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Alder prized in the West for its rustic look

Known for its favorable working properties, plentiful supply and relatively low price, alder is a staple at West Coast shops and selling well in other parts of the country.

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Commonly referred to as red alder, American alder and Western alder, the species (Alnus rubra) is a rapid-growth tree that is found mainly on the West Coast from California into Canada. It comes in clear and knotty variations, depending on how much visual character the buyer wants in their final product.

Norman Roberts of Roberts Plywood in Deer Park, N.Y., says sales of alder have recently increased. “It’s starting to pick up, but it’s more popular on the West Coast in places like Oregon, Washington, Idaho and Montana. People out there prefer it more for its rustic look.”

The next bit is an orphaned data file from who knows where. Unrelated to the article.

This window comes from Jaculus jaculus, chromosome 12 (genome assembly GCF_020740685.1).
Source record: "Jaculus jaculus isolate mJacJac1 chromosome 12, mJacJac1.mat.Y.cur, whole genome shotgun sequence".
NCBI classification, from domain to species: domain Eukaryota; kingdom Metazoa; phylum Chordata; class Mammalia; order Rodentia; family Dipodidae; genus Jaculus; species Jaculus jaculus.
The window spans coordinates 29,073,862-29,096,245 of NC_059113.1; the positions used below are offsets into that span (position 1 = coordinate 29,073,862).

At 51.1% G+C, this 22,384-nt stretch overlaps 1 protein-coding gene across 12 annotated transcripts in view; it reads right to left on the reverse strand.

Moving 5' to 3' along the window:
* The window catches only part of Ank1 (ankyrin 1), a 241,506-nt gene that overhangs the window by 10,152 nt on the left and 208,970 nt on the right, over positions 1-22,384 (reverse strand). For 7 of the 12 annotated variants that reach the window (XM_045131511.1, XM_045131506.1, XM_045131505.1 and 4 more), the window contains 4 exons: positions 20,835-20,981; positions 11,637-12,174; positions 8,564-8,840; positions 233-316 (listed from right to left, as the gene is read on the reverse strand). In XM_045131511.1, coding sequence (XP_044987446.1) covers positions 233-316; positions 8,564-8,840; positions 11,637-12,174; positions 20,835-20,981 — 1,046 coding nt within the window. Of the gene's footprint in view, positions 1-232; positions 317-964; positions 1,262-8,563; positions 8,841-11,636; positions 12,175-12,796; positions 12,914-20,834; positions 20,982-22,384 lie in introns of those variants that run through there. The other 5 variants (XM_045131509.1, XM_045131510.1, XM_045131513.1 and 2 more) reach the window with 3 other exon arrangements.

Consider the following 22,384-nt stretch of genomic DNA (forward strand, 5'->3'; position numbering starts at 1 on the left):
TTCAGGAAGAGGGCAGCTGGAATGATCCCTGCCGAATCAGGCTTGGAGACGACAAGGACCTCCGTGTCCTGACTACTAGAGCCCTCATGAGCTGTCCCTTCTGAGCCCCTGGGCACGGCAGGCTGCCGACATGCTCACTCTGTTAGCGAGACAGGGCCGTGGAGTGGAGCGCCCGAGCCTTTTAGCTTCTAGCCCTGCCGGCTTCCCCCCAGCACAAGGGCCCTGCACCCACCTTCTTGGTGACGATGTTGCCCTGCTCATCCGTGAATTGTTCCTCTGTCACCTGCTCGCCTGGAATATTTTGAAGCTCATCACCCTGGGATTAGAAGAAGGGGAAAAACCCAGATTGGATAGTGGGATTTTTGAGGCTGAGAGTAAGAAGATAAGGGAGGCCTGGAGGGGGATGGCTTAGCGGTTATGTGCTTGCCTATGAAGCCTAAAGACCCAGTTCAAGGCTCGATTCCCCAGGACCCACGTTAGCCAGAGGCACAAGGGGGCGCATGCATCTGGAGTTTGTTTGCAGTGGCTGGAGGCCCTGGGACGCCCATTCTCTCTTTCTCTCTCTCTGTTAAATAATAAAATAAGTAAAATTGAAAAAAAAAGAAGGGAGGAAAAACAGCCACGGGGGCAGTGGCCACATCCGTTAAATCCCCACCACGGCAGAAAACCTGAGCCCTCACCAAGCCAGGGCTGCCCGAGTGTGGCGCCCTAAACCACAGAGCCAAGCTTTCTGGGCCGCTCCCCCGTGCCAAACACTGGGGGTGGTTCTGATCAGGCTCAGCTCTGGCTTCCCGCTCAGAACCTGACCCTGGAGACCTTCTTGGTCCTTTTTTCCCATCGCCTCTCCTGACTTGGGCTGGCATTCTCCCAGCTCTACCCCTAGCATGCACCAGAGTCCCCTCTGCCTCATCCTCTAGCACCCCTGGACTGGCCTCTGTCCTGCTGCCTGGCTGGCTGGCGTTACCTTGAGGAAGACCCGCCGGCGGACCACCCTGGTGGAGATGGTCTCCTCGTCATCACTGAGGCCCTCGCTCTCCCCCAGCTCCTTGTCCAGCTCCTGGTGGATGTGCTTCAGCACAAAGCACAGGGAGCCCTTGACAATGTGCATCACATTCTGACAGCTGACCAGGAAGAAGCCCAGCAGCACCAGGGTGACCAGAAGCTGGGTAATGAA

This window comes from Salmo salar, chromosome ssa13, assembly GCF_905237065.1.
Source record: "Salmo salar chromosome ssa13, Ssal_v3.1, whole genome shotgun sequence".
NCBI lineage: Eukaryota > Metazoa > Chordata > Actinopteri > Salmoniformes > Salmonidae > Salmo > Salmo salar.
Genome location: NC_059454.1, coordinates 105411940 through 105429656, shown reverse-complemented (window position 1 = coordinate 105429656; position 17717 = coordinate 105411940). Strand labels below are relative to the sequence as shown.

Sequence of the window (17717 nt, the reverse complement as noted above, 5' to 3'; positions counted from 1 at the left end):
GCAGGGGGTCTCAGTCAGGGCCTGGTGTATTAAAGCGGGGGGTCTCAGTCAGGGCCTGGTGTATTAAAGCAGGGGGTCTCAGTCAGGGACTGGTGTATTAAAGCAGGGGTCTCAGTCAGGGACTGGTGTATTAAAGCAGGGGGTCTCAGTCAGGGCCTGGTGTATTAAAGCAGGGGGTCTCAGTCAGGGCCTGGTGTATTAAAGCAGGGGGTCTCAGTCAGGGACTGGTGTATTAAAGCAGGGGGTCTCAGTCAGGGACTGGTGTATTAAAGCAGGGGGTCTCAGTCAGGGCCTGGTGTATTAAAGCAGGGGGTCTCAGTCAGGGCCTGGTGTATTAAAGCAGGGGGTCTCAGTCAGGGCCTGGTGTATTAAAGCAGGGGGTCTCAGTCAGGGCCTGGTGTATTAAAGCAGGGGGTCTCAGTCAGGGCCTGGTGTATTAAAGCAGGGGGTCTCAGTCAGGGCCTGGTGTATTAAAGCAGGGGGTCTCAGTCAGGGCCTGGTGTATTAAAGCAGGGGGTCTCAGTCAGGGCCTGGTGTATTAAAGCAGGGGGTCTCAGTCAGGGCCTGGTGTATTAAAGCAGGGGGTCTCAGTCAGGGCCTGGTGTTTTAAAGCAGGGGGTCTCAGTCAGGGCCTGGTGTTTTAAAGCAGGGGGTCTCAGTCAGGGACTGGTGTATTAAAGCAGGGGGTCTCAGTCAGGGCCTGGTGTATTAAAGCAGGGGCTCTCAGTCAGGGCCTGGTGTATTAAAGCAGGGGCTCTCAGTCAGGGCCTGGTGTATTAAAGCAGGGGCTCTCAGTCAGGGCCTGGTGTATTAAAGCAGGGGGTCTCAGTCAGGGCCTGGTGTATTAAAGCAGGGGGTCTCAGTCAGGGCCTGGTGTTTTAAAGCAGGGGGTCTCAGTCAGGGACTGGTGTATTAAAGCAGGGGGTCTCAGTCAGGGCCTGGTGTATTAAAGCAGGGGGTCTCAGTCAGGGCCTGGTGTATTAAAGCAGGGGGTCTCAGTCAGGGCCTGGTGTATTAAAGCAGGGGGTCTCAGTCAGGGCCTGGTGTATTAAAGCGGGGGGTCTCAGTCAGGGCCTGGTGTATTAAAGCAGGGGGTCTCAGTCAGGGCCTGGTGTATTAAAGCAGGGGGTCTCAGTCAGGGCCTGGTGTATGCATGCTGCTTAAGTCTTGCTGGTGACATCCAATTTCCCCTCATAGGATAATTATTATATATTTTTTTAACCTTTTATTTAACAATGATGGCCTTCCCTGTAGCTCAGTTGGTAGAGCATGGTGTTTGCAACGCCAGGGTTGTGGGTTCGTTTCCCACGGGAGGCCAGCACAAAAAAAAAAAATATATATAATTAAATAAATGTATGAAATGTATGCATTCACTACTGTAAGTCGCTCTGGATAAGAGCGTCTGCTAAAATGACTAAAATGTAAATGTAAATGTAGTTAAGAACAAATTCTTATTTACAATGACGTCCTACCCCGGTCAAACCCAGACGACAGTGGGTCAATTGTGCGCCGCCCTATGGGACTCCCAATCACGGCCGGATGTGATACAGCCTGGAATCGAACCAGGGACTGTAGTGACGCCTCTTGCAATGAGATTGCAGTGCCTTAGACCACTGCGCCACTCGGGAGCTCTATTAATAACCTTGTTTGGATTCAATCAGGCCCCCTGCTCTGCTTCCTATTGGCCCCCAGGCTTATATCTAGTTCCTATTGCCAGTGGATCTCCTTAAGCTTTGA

Myles Gilmer of Gilmer Wood Co. Portland, Ore., limits his alder sales to the clear variation. Most of his goes into the solid-body guitar business, though it’s also specified for framing cabinet carcasses and upholstered furniture.

“It is a prolific tree in the Northwest that grows rapidly and generally has fairly decent size characteristics in the logs so you get some pretty nice pieces. One of the things we sell are one-piece solid-body blocks and they generally run about 14” to 15” wide and 2” thick, so that’s a pretty decent size,” says Gilmer.

“Some people don’t really like alder’s finishing characteristics because it’s prone to blotching, especially if a coloring agent is used, but I’ve talked to numerous people that have overcome that problem with using different chemicals for finishing.”

Noah Jackel of West Coast Woods of Watsonville, Calif., has also seen alder sales improve. “Alder works well; it’s easily workable. The cost of the lumber is relatively low. And it stains well. People can color it whatever flavors they want if they want to stain it.”

Retails prices for 4/4 alder range from $3-$5/bf.

This article originally appeared in the June 2013 issue.

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